Wide World of Sports with Chris Schenkel. Only gentlemen of a certain age know what that is. It was broadcast on Saturday afternoons and became a kind of religion. In 1966, I was 12, I tuned in and saw something truly stunning; a tournament final between Luther Lassiter and Cisero Murphy.

Those names! Luther Lassiter. Alliteration made for a marquee. Money player. World champion. And Cisero Murphy. Cisero with an “s.” A strange name. His given name conjures up the Classical World, a name of oration and debate; an Elysian name. The surname is pure County Armagh and evokes images of hardened immigrants in the 19th century; tough men who carried in their pockets everything they owned and would just as soon crack you one as look at you. A name of high and low, of ideal and action.


I watched Cisero Murphy play. Spellbound. He was methodical. Inexorable. He wore a dark sharkskin suit. On every shot, just before his final stroke, he would pause for a split second. He described it as “taking a picture” of the shot. He won that match. He won a lot. He won the World’s Championship of Straight Pool in his first opportunity to participate.

Cisero Murphy, one of the best pool players who ever lived, was inducted into the Billiards Hall of Fame in 1995, and died the following year at age 60—still owing Danny Barouty 40 bucks (this is a pool story after all).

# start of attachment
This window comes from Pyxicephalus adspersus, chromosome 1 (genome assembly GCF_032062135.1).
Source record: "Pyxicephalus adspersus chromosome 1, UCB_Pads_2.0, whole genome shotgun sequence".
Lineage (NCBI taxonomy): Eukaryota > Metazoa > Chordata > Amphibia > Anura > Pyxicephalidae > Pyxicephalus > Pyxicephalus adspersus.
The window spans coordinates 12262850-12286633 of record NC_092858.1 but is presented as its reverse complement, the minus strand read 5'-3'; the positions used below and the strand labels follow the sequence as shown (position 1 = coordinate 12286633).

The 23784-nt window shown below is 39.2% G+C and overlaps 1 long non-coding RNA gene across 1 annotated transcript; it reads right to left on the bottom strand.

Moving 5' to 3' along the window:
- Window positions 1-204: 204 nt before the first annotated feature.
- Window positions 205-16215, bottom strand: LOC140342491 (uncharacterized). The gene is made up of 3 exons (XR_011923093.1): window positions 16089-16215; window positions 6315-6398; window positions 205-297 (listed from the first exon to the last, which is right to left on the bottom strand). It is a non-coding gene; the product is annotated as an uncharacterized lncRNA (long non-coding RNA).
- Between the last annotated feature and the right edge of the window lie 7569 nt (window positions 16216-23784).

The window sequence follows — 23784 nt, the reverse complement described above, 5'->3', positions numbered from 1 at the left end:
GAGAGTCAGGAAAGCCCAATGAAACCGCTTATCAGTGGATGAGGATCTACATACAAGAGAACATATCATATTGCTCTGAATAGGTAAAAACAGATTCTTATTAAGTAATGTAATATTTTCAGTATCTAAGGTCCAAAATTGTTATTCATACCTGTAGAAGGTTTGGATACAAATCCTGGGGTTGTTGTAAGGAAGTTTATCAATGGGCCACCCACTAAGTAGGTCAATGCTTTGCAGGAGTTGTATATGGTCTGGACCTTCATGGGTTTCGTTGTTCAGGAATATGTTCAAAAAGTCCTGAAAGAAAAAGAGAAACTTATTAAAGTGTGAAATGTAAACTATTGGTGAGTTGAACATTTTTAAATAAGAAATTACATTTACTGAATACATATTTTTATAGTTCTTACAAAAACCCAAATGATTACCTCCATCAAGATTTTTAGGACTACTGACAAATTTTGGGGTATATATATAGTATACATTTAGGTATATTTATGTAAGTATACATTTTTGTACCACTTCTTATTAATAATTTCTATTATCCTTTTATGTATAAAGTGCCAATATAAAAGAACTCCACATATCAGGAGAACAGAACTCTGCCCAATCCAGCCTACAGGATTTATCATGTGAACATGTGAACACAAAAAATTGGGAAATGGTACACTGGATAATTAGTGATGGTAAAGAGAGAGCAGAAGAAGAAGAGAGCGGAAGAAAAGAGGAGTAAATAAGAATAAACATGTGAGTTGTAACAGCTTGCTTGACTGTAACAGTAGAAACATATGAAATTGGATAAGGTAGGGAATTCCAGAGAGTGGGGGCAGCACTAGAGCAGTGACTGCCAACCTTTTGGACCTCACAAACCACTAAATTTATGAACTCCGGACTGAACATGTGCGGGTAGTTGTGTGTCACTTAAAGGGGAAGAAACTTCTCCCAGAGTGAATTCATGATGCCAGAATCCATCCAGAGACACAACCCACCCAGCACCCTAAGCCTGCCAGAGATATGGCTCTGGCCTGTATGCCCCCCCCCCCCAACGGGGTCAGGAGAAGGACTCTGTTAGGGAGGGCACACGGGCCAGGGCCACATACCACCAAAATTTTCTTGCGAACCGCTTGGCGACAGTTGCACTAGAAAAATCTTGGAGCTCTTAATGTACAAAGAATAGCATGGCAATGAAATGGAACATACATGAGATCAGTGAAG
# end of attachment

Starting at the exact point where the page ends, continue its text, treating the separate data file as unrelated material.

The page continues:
Murphy’s biography is an all too common one in urban America. He grew up in the Bedford-Stuyvesant neighborhood of Brooklyn, had 7 siblings, and a gone father. He dropped out of school at age 15, worked odd jobs, boxed, and sought community in the pool room. Murphy has been compared, rightly, to Jackie Robinson as a pioneer of breaking down the color barrier in sport. He knew who he was and where he came from. In a profession not known for its altruism, Murphy was an exception. He often visited veterans’ hospitals and senior citizen homes, and started “Billiards in the Streets” with New York City Parks and Recreation Department—a program where he instructed young people about the game.

Cisero Murphy, champion, world beater, was from a time and place where everything for him was hard fought, hard won and hard lost. He had mettle. He took what he could, gave back what he could, and earned every good thing that ever came to him.